As part of the Your Future, Your Super (YFYS) package, your super fund will now follow you even if you change jobs - it’s called ‘stapling’.
What exactly is stapling?
Stapling means your super fund will in future automatically move with you if you change jobs - effectively being ‘stapled’ to you.
Under the previous system, your super was usually paid in to the fund that your employer chose for you (called their ‘default’ fund). So, if you’ve changed jobs, it’s likely that you’ve had a new account opened for you with a different super fund each time.
With the new stapling system, the fund that’s currently receiving your super contributions will be the one that will be stapled to and follow you when you change jobs, unless you tell your employer otherwise.
Why was stapling introduced?
If you’ve had more than one job, you may have more than one super account. This means you could be paying multiple sets of fees and other costs (like insurance premiums) that are eating away at your retirement savings.
Stapling aims to reduce the number of super accounts you’ll have over your working life. Being stapled to one fund means you won’t be paying more fees and costs than you need to, because you won’t have a new super account opened every time you change jobs.
When did stapling take effect?
1 November 2021.
How does stapling work?
When you change jobs, it’ll be up to your new employer to check whether you have an existing stapled fund into which they’ll need to pay your super contributions.
If you don’t have a stapled fund (because you’ve just entered the workforce, for example), you can nominate a fund as your first (and only) default fund, or, if you don’t wish to choose a fund yourself, your employer will place you into their default fund.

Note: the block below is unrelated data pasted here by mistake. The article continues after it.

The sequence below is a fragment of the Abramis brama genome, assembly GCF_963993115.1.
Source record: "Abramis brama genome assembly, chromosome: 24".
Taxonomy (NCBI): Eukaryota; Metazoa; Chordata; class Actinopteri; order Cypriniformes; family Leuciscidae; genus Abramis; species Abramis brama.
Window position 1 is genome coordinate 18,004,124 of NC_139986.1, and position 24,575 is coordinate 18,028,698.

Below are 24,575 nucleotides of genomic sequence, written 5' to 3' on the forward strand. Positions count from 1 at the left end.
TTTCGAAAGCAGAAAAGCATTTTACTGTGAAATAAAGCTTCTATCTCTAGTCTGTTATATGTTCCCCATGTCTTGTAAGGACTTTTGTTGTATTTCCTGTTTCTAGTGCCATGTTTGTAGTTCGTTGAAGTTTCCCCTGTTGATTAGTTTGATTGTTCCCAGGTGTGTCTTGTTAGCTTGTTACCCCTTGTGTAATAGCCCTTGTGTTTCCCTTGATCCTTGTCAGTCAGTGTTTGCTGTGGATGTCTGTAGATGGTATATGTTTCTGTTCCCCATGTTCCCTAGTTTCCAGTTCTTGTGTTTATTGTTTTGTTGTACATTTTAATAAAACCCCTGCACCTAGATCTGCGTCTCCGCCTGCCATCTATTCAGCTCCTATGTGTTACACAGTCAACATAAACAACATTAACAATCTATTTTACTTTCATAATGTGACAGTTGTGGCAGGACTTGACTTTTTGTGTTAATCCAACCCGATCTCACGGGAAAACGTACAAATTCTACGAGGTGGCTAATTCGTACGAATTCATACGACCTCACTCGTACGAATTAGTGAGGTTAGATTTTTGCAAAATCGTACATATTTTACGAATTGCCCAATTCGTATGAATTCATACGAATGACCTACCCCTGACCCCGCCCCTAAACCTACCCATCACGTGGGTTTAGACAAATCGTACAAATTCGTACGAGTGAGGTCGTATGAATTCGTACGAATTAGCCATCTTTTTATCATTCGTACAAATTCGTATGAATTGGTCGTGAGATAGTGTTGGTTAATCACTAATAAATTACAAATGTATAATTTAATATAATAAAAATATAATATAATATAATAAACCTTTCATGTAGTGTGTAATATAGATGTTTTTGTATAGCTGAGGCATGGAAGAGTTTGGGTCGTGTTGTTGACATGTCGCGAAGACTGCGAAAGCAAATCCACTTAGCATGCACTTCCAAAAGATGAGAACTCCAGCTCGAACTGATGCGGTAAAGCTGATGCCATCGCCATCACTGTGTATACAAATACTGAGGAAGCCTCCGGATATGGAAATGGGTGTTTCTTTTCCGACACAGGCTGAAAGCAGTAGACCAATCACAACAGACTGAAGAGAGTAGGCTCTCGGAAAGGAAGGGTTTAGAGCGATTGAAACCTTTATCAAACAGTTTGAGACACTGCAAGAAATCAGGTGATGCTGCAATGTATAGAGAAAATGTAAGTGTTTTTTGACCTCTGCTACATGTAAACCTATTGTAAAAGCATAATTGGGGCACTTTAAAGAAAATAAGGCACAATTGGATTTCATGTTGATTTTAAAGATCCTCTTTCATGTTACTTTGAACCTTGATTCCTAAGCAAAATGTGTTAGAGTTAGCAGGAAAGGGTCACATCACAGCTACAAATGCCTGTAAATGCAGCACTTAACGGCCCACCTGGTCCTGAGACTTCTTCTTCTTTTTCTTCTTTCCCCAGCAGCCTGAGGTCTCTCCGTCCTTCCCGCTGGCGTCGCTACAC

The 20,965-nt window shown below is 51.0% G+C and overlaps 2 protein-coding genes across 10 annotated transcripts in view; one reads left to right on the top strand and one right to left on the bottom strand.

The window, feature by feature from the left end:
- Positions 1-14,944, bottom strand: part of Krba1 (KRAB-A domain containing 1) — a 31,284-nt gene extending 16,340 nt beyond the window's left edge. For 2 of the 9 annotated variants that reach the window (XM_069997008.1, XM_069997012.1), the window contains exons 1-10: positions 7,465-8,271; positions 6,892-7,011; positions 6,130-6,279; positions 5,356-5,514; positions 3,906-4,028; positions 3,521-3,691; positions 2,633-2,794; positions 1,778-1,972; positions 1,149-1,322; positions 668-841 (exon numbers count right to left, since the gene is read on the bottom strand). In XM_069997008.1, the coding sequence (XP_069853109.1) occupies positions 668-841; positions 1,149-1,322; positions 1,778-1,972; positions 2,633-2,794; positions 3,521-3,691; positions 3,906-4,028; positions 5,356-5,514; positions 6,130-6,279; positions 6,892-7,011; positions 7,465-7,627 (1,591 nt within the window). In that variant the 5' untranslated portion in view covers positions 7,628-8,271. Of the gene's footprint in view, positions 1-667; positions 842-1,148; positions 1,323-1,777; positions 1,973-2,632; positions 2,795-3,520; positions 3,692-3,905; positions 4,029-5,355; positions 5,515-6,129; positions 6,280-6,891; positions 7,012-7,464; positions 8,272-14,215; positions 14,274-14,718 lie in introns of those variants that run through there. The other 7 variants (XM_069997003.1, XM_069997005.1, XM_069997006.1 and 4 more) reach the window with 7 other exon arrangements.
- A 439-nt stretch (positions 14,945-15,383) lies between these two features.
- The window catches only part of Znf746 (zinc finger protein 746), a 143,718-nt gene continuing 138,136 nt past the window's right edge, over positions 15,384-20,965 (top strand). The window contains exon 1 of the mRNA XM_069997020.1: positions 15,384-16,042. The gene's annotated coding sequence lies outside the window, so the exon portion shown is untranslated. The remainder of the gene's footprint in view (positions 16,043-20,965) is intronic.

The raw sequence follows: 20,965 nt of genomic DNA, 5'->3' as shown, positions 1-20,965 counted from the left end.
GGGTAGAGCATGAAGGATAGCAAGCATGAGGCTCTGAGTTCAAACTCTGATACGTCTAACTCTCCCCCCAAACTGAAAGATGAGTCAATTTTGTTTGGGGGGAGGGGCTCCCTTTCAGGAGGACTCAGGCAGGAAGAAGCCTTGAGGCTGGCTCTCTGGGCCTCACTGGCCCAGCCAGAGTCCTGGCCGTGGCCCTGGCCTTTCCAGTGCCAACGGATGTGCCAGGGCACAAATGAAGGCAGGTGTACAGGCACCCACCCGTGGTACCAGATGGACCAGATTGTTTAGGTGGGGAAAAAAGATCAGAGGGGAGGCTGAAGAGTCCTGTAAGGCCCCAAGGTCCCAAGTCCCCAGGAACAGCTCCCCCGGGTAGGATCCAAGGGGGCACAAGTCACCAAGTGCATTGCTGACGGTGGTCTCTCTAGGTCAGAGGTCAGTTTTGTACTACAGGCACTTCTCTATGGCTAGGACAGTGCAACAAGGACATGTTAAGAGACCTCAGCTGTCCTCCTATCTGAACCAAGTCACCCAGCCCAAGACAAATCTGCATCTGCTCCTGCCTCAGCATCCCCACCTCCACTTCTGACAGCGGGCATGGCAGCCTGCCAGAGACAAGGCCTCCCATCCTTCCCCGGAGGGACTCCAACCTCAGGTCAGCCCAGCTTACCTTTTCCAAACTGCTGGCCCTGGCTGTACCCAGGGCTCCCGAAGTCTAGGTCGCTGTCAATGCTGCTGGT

Either way, this fund will become your stapled fund.
What are the pros and cons?
Stapling means that you won’t be paying unnecessary fees and costs on multiple super accounts that are opened for you as you change jobs – this is a positive thing. It will also make it easier for you to keep track of your super, and to check that your Superannuation Guarantee (SG) employer contributions are being paid into your account.
On the other hand, you could choose, or be stapled to a fund that’s underperforming, has uncompetitive fees and charges, doesn’t line up with your values, or that doesn’t have suitable insurance options that suit your personal circumstances.
If you’re with Hostplus, the good news is that you’re already with a fund that provides you with the benefits of our competitive performance, flexible insurance offerings and the freedom to choose the investment option that best suits your needs.
You’re the boss of your super
Being stapled to a fund doesn’t mean it’s your forever fund, or that your super decisions are out of your hands. You can choose to change your super fund at any time. Stapling just means that unless you take action to change funds when changing jobs, your new employer is required to continue to pay your super into your stapled fund.
You should also be aware that any super accounts you already had before you were stapled to your current fund will remain open, which means you may still be paying unnecessary fees and insurance premiums. Consolidating your super into one super fund account means you’ll only have one account, with one set of fees.
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The information in this article is correct as at time of publication.
This information is general advice only and does not take into account your personal objectives, financial situation or needs. You should consider if this information is appropriate for you in light of your circumstances before acting on it. Please read the relevant Hostplus Product Disclosure Statement (PDS), available at hostplus.com.au before making a decision about Hostplus. For a description of the target market, please read the Target Market Determination (TMD), available at hostplus.com.au/ddo.